Chapter 42: Do Away With
Read all the chapters here. Enjoy!
Previously: After learning the location of one of the Terraforming spell’s crystals, Madnes and friends entered the forest and found the crowv village where it’s hiding. But in the midst of investigating, a new mystery arose: a mysterious illness that has been following crowv villages for years. They call it “bad luck” if you venture outside the village perimeters where it lurks. But what is it really? Madnes and Prince Oz soon find the answer. They discover a lab underground that’s been making crowv ill and kidnapping them for years, syphoning out their power to use to create the spell’s crystals. Now, Oz wants to put a stop to it…
Oz stared at the caskets—his murdered people—anger writhing through him. Father would pay for this. Oh yes, he would pay.
“Come on, Oz.” Madnes urged him. “The crystal must be close by. There’s nothing more you can do for them”—meaning the dead.
“Oh I wouldn’t be so sure of that,” he uttered darkly, before trailing after Madnes into the next room over. A metal contraption, like a giant container, filled the cramped room, and Madnes skirted around it.
“I’m not sure what the crystal will look like—I mean, I think it’d be something crystal-ish,” said Madnes. “But—Hey, what are you doing?”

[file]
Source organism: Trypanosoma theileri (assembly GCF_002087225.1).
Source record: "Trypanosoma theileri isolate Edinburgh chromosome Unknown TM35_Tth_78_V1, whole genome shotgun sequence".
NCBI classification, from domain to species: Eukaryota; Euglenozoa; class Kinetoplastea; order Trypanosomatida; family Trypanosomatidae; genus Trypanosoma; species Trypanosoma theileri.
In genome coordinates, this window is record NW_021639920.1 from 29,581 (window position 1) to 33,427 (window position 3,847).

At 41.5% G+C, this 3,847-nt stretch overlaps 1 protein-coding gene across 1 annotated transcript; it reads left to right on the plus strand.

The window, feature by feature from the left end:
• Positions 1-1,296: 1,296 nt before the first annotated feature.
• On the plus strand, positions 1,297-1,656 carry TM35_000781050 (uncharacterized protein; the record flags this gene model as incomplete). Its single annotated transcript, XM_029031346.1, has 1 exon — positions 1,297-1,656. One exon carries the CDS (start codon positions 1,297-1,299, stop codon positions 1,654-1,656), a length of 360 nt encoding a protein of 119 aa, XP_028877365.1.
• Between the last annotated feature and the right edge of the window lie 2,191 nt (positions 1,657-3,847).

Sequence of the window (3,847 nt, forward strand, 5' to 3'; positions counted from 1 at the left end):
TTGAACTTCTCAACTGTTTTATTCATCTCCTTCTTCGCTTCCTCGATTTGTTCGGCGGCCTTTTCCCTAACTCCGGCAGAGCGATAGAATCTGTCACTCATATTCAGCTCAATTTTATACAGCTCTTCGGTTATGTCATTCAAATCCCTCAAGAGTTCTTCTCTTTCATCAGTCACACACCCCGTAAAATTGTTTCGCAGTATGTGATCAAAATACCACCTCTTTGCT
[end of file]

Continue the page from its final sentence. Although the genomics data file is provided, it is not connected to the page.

Oz spread his wings and flapped up, up to the top of the giant contraption as it rumbled and hummed with syphoned crowv power. Several levers poked out from its bulging, metal surface, and Oz grabbed hold of one, yanking it down.
“Oz! What are you—?” Madnes began, when the lab’s yellowed lights flickered. The humming shifted to a steam-gurgling, vacuum noise. Something beeped, and a sign flashed red: Warning. “You’re overloading it,” the redhead exclaimed.
“A nice bomb to wipe out this place, don’t you think?” Oz landed back down.
“Sure, except we need to find that crystal before it does!”
“Get your Madness Solver behind moving, then.”
Their footsteps tapped down the next tunnel, and between Oz’s and Madnes’ strength, they got the next locked door open—creaking it inward. A circular room lay beyond; gadgets and beeping things lined the curving wall, with people in light hazmat suits attending them. But most noticeable of all was the gleaming, four-point crystal at the room’s center, raised up on a platform.
“Easier to find than I thought,” Madnes commented. “But with that alarm going off, there’s people everywhere. We need to distract—”
“Groaaah!” Oz charged in without hesitation, both hands elongated and darkening into feathered claws. He slashed, left and right, plowing through the lab workers like grass.
“Or we could just do that,” Madnes finished, and shook his red hair. “We can’t leave them in here for the bomb, though.”
“Let them live after what they’ve done?” Oz turned, veins throbbing, the last of the workers downed to the floor. “These are murderers!”
“Your hands aren’t exactly clean either. Don’t pretend you’re better than them,” Madnes shot back, and Oz stared for a second before looking away. “They’ll be punished—don’t worry about that. Maybe they’ll be of use to us, too,” he added.